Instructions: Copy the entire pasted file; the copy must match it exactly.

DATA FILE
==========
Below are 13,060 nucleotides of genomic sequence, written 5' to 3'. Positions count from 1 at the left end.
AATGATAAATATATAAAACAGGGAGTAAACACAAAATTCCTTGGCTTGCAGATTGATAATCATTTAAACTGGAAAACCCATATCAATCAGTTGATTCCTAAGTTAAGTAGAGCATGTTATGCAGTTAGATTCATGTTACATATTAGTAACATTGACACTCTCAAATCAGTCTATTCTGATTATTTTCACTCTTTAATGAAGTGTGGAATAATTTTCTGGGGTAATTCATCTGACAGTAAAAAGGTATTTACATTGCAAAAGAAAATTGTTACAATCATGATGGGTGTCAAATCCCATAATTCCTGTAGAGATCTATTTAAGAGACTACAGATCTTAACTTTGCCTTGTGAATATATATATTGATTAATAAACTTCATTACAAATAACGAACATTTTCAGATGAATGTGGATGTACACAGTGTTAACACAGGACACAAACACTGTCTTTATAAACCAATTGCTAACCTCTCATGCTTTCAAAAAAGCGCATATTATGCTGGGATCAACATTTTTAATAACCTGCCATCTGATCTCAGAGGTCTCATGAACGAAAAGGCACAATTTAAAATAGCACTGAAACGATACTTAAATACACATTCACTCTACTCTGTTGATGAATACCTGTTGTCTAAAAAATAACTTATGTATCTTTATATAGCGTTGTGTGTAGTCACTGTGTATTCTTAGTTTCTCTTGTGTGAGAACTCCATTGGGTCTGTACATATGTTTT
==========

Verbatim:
Below are 13,060 nucleotides of genomic sequence, written 5' to 3'. Positions count from 1 at the left end.
AATGATAAATATATAAAACAGGGAGTAAACACAAAATTCCTTGGCTTGCAGATTGATAATCATTTAAACTGGAAAACCCATATCAATCAGTTGATTCCTAAGTTAAGTAGAGCATGTTATGCAGTTAGATTCATGTTACATATTAGTAACATTGACACTCTCAAATCAGTCTATTCTGATTATTTTCACTCTTTAATGAAGTGTGGAATAATTTTCTGGGGTAATTCATCTGACAGTAAAAAGGTATTTACATTGCAAAAGAAAATTGTTACAATCATGATGGGTGTCAAATCCCATAATTCCTGTAGAGATCTATTTAAGAGACTACAGATCTTAACTTTGCCTTGTGAATATATATATTGATTAATAAACTTCATTACAAATAACGAACATTTTCAGATGAATGTGGATGTACACAGTGTTAACACAGGACACAAACACTGTCTTTATAAACCAATTGCTAACCTCTCATGCTTTCAAAAAAGCGCATATTATGCTGGGATCAACATTTTTAATAACCTGCCATCTGATCTCAGAGGTCTCATGAACGAAAAGGCACAATTTAAAATAGCACTGAAACGATACTTAAATACACATTCACTCTACTCTGTTGATGAATACCTGTTGTCTAAAAAATAACTTATGTATCTTTATATAGCGTTGTGTGTAGTCACTGTGTATTCTTAGTTTCTCTTGTGTGAGAACTCCATTGGGTCTGTACATATGTTTT